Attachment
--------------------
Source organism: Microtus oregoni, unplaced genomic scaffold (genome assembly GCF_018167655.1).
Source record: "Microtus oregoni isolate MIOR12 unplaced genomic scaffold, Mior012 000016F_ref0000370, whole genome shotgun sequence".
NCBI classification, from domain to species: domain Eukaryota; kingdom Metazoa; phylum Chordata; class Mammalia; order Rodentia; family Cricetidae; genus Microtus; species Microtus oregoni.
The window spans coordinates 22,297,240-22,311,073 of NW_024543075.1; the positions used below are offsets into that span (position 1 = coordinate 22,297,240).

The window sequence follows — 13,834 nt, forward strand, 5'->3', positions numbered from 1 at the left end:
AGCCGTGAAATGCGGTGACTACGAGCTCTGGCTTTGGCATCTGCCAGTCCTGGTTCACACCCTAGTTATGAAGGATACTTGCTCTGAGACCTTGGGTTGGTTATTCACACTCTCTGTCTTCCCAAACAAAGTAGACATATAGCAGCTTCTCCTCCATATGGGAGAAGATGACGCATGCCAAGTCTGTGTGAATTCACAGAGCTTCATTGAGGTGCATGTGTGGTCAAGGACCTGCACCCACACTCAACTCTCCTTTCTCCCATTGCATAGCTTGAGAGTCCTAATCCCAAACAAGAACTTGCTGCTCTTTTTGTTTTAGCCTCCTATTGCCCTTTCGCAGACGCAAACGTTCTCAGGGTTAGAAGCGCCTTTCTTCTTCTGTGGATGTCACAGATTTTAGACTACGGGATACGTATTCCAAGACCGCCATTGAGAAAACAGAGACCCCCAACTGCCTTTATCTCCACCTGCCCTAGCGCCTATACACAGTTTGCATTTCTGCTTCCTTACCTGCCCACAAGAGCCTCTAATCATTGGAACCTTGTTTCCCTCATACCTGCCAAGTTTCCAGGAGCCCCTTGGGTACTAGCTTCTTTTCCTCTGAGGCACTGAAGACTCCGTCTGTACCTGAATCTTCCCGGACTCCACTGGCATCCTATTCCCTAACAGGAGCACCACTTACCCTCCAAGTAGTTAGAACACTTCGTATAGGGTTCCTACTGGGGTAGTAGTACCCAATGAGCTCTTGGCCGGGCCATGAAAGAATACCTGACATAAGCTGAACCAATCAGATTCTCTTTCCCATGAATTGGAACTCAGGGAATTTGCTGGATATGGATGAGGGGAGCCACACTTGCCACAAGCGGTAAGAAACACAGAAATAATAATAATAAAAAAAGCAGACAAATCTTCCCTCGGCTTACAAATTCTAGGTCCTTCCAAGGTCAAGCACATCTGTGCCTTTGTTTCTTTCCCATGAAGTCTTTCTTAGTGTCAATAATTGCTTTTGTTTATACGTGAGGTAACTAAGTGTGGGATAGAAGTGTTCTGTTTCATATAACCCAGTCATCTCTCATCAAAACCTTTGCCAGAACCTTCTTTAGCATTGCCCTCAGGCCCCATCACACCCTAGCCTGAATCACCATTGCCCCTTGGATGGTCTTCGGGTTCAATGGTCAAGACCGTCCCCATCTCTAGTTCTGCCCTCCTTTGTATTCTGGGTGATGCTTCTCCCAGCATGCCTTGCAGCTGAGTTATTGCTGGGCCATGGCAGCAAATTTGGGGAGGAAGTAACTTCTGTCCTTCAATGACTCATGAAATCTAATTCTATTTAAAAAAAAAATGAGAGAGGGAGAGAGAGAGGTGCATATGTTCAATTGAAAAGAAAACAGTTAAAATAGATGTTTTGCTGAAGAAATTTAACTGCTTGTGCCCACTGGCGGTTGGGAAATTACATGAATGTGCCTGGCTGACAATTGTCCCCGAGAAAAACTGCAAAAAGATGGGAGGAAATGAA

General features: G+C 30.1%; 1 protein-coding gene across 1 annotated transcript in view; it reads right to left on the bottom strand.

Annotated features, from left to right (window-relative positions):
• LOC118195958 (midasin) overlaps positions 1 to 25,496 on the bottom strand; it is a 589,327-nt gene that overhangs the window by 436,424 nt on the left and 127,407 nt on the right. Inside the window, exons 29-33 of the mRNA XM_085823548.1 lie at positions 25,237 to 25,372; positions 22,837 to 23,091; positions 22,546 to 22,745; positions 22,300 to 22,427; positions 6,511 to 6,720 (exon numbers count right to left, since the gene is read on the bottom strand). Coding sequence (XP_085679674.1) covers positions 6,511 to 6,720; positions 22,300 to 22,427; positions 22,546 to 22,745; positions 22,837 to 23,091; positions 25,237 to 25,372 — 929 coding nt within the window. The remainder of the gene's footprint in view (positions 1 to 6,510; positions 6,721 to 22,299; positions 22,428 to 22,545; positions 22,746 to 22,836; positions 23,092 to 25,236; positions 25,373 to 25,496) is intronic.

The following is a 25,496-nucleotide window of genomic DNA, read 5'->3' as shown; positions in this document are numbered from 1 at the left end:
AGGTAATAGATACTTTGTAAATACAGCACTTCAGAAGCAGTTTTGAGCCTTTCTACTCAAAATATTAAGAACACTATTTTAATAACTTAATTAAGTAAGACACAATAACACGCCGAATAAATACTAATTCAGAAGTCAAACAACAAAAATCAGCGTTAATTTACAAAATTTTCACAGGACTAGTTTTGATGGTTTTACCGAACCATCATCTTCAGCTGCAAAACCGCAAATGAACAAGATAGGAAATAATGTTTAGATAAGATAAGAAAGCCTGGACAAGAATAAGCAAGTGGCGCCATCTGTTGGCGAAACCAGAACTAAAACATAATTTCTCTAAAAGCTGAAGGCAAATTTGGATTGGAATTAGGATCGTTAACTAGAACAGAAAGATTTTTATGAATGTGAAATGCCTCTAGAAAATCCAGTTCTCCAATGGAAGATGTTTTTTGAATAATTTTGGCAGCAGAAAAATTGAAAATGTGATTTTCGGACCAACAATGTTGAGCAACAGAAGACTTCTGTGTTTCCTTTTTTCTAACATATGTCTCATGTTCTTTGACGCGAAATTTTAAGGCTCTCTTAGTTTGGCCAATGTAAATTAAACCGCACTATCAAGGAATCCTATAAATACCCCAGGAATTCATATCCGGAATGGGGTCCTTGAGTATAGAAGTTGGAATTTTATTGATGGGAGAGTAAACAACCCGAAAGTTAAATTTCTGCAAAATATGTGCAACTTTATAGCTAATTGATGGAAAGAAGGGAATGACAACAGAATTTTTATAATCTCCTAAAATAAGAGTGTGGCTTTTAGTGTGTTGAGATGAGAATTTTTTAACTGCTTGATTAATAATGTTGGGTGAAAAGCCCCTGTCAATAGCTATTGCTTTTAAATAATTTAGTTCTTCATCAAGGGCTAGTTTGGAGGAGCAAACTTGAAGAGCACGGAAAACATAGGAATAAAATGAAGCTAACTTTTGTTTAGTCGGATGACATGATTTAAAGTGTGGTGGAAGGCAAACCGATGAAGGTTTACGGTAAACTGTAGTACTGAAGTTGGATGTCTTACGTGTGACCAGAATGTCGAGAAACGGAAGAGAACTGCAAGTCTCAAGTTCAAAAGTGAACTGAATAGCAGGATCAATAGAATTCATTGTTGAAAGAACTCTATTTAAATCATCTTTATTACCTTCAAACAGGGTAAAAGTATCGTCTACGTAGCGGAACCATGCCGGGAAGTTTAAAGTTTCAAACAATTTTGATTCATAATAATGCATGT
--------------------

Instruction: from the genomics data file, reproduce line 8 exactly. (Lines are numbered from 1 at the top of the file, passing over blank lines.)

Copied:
Annotated features, from left to right (window-relative positions):